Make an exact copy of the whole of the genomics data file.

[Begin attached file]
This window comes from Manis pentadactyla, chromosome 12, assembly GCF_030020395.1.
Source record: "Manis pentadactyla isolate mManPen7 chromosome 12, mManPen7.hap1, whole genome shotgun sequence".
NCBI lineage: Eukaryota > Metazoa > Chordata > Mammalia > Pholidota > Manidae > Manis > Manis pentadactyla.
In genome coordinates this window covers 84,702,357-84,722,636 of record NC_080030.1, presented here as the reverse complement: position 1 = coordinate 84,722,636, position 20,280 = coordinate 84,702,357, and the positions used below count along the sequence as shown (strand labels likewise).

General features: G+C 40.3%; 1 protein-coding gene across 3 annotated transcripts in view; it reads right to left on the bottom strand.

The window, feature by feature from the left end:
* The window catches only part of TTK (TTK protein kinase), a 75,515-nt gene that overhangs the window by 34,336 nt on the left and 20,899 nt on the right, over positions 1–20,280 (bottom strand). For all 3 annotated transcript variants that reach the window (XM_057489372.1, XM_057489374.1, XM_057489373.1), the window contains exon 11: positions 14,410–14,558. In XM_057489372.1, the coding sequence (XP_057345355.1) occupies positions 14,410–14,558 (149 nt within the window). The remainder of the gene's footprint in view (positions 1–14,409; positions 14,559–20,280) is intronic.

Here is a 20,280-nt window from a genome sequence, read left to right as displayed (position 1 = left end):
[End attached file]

This window comes from Manis pentadactyla, chromosome 12, assembly GCF_030020395.1.
Source record: "Manis pentadactyla isolate mManPen7 chromosome 12, mManPen7.hap1, whole genome shotgun sequence".
NCBI lineage: Eukaryota > Metazoa > Chordata > Mammalia > Pholidota > Manidae > Manis > Manis pentadactyla.
In genome coordinates this window covers 84,702,357-84,722,636 of record NC_080030.1, presented here as the reverse complement: position 1 = coordinate 84,722,636, position 20,280 = coordinate 84,702,357, and the positions used below count along the sequence as shown (strand labels likewise).

General features: G+C 40.3%; 1 protein-coding gene across 3 annotated transcripts in view; it reads right to left on the bottom strand.

The window, feature by feature from the left end:
* The window catches only part of TTK (TTK protein kinase), a 75,515-nt gene that overhangs the window by 34,336 nt on the left and 20,899 nt on the right, over positions 1–20,280 (bottom strand). For all 3 annotated transcript variants that reach the window (XM_057489372.1, XM_057489374.1, XM_057489373.1), the window contains exon 11: positions 14,410–14,558. In XM_057489372.1, the coding sequence (XP_057345355.1) occupies positions 14,410–14,558 (149 nt within the window). The remainder of the gene's footprint in view (positions 1–14,409; positions 14,559–20,280) is intronic.

Here is a 20,280-nt window from a genome sequence, read left to right as displayed (position 1 = left end):